Outgoing NYT editor: Progressivism ‘bleeds through’ the Times

Arthur S. Brisbane

Arthur S. Brisbane


Outgoing New York Times public editor Arthur S. Brisbane writes Saturday that progressivism “virtually bleeds through the fabric” of the paper:

When The Times covers a national presidential campaign, I have found that the lead editors and reporters are disciplined about enforcing fairness and balance, and usually succeed in doing so. Across the paper’s many departments, though, so many share a kind of political and cultural progressivism — for lack of a better term — that this worldview virtually bleeds through the fabric of The Times.

As a result, developments like the Occupy movement and gay marriage seem almost to erupt in The Times, overloved and undermanaged, more like causes than news subjects.

Stepping back, I can see that as the digital transformation proceeds, as The Times disaggregates and as an empowered staff finds new ways to express itself, a kind of Times Nation has formed around the paper’s political-cultural worldview, an audience unbound by geography (as distinct from the old days of print) and one that self-selects in digital space.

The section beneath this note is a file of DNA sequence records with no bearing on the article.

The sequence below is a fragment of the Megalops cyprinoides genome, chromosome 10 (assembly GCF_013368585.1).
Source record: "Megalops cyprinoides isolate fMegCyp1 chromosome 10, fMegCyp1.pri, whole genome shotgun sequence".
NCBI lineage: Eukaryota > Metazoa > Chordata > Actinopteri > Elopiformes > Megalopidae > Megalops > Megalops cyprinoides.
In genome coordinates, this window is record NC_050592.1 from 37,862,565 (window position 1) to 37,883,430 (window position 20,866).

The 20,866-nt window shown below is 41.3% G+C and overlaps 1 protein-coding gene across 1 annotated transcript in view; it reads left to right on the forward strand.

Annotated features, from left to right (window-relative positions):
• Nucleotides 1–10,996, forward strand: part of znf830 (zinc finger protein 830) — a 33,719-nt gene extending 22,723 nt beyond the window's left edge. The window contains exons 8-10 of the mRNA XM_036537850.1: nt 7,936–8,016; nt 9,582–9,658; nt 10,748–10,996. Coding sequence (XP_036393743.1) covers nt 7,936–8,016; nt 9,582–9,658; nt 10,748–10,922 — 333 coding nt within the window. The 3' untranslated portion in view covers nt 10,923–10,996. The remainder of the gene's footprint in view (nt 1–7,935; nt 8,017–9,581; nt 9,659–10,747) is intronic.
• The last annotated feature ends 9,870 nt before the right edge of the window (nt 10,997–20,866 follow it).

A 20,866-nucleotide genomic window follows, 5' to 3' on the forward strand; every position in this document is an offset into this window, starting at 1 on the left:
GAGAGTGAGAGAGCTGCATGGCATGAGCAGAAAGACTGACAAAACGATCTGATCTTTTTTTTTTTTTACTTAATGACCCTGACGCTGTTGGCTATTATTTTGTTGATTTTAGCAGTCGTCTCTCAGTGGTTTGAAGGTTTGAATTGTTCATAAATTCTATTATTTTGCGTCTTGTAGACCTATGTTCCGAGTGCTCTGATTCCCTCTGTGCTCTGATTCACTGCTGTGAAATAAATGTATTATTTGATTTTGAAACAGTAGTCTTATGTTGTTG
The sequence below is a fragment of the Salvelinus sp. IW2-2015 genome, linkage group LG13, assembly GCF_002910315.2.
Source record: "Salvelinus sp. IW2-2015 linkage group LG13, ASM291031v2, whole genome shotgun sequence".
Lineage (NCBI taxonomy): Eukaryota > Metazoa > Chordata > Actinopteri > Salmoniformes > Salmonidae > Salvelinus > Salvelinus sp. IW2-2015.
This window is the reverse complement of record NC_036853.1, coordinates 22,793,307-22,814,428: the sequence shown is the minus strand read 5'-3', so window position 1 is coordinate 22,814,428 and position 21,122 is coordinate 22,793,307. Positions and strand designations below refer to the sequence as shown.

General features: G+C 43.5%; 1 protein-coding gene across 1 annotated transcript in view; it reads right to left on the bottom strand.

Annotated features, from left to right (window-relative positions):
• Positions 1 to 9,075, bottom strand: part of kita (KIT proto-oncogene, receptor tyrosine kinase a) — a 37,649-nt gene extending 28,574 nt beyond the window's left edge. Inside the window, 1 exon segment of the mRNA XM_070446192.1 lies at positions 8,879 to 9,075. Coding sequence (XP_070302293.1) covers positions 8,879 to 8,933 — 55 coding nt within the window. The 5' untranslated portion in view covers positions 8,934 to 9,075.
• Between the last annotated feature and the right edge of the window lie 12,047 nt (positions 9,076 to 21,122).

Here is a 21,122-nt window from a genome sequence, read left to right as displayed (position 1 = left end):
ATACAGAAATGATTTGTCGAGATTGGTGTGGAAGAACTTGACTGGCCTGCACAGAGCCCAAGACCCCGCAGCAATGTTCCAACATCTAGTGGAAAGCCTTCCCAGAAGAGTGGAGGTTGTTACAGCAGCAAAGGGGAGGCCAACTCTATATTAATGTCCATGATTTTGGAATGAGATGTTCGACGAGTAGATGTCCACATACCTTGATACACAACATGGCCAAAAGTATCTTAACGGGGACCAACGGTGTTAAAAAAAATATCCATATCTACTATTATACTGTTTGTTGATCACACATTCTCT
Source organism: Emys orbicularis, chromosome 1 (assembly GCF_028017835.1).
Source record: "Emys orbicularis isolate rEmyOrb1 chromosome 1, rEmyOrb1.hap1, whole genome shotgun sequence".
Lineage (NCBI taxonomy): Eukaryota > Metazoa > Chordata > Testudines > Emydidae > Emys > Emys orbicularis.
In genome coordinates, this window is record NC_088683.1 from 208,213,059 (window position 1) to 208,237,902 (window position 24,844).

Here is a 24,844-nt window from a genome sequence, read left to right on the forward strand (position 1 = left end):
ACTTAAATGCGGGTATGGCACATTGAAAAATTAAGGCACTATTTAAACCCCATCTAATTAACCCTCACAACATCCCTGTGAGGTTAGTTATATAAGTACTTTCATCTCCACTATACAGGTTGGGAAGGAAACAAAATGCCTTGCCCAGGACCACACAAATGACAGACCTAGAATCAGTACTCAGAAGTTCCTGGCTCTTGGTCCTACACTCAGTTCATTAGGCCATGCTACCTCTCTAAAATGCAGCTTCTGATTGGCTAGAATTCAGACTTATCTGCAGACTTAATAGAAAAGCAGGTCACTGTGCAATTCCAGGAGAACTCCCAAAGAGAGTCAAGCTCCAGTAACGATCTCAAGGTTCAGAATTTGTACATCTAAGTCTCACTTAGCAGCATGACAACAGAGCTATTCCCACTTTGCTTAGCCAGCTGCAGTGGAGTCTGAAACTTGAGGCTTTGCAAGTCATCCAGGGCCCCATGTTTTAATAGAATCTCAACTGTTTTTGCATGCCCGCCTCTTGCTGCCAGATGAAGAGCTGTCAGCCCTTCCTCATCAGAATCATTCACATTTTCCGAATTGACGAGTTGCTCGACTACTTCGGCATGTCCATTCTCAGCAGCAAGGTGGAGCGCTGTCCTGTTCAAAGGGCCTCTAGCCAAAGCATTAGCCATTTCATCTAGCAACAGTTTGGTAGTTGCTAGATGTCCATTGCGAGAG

It’s a huge success story — it is hard to argue with the enormous size of Times Nation — but one that carries risk as well. A just-released Pew Research Center survey found that The Times’s “believability rating” had dropped drastically among Republicans compared with Democrats, and was an almost-perfect mirror opposite of Fox News’s rating. Can that be good?